When it comes to mixed bathing in public, it is an experience that perhaps most of us are unfamiliar with. In many respects the aspect of unfamiliarity is only just the beginning; acting naturally around not only strangers, but those of the opposite sex — while baring all, no less — is undeniably something that requires great courage. It is with such bravery that our female reporter, Tomoe, entered into a Japanese “konyoku” to experience what all the fuss was about first hand.
“Admittedly, the male bathers’ glances were something that played on my mind a little; however, this in itself had its own element of fascination,” admits Tomoe.
The hot spring region that our reporter visited goes by the name of Okuhidaonsengo. In this region, there are numerous hot spring buildings, called "kan" in Japanese. Our reporter visited the “suimeikan” which is located in Gifu Prefecture. This is reported to be the largest open-air hot spring, in which up to 250 people can enter at once.
With such open-air enormity, it is fair to say that any fears of not having a place to bathe can be dispelled.
You'll need a wrap towel
When first entering the hot spring, you need to go to the check-in. Here you pay an 800 yen admission fee. At this point, particularly worth noting is that for all the female bathers out there, forgetting the rental of a wrap towel can prove fatal. This may seem like a trivial matter but when entering the hot spring, renting a towel designed to cover the fundamental parts will save the embarrassment of baring absolutely everything to members of the opposite sex. If you forget to rent a towel, you will have to use your own towel, which, if you failed to bring, could lead to potential awkwardness. On the other hand, for the men out there, a single hand towel seems to do an adequate job. For those of you who have heard this and thought “so what about bringing a bathing costume?” the sad news is that only towels are permitted into this establishment.
Most of the bathers are either dating or married couples
Next, after finalizing the details at check-in, it’s off to the “konyoku” hot spring. Our reporter got naked and, after securing the wrap towel around herself, proceeded to the open air bath, otherwise known as “rotenburo.” So just what were her initial impressions? Moreover, just what type of people actually frequent such a place?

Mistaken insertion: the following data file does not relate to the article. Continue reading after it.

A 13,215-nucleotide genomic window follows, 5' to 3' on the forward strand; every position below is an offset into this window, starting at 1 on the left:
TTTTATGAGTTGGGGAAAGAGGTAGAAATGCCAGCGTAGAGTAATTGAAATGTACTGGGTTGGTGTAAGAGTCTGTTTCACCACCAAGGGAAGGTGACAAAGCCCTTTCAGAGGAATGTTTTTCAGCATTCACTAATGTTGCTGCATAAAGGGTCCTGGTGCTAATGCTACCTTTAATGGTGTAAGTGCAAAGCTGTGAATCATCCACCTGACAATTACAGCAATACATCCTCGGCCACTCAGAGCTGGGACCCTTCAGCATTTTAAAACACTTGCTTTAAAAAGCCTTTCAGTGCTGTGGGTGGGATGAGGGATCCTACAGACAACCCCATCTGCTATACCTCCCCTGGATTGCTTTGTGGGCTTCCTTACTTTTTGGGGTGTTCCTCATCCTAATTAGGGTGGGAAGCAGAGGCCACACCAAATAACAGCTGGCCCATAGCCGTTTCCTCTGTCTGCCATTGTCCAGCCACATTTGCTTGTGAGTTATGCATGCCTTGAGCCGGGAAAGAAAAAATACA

As Tomoe looked around restlessly, it was apparent that most of the bathers were couples; perhaps a reassuring sign. The occasional single man could also be seen bathing alone, which in the company of what is mostly couples, leaves little to the imagination as to why he would stand out. Our reporter reflects that such a feeling of conspicuity may raise an element of anxiety among the single male bathers as well. In this sense, perhaps both parties can’t help but feel a little awkward. If you want to save unwanted embarrassment, it sounds like going as a couple is the best bet.
Hold on, what was the point of the towel?
If you thought that the wrap towel was sufficient in completely covering the female figure, think again. Likewise, although the men conceal themselves with a hand towel, strictly speaking most of the men are completely naked. Tomoe, on first entering, tried not to notice the men by her completely in the buff, but admits that in such circumstances, “your line of sight naturally drifts in that direction.” Whilst the women are not completely naked, after bathing in the wrap towel, the women’s body lines become transparent. Our reporter admits that this creates a sense of sexiness. She adds that the body line can be distinctly seen and the figure from the rear is particularly striking. It seems that although the wrap towel goes some way in hiding the essential parts, it is not by all means foolproof.
Foreign couple, maybe a little too frank?
Whilst bathing in the “konyoku,” our reporter was startled by one particular scene; although Japanese bathers carried their towels with them, the surrounding couples from abroad were completely naked, and seemed not in the least bit ashamed to bare all. It is often thought that visitors to Japan are a little hesitant about entering completely starkers into such a public place, and for a moment, Tomoe found herself losing sight of the true foreigner.
The men bare all
It would seem that for anyone bathing in the outdoor baths, the men’s changing room is completely on show. Of course, taking a peep would be a breach of public etiquette.
Reporter: “What do you think about mixed bathing?”
Male visitor: “This is my first time to come to such a place and to be honest it’s made me realize what a novice I am. A hot spring is a place to heal and relax the body, a place to reduce unwanted fatigue, but coming here has only made me nervous and fidgety. I feel like I’m unable to enjoy the basic fundamentals of the hot spring experience. Wicked thoughts come into my mind; I feel like a despicable, deplorable man. I think I need to start over again!”
After this comment, the interviewee fled into the distance never to be seen again.
So what do you guys think? Has our reporter’s experience made you feel even just a little bit inclined to venture into the realms of “konyoku”? On a concluding note, we have one very important piece of advice; it is probably safer not to come here on a double date. I think you all know the reason behind that.
Read more stories on RocketNews24. -- Take the “Public” Out of Public Bathing and Make a Natural Hot Spring in the Comfort of Your Own Home -- J-Pop Theme Song For Famous Hot Spring Full of “Vomit” Thanks to Double Entendre -- What’s Happening on the Men’s Side of the Bath House?© RocketNews24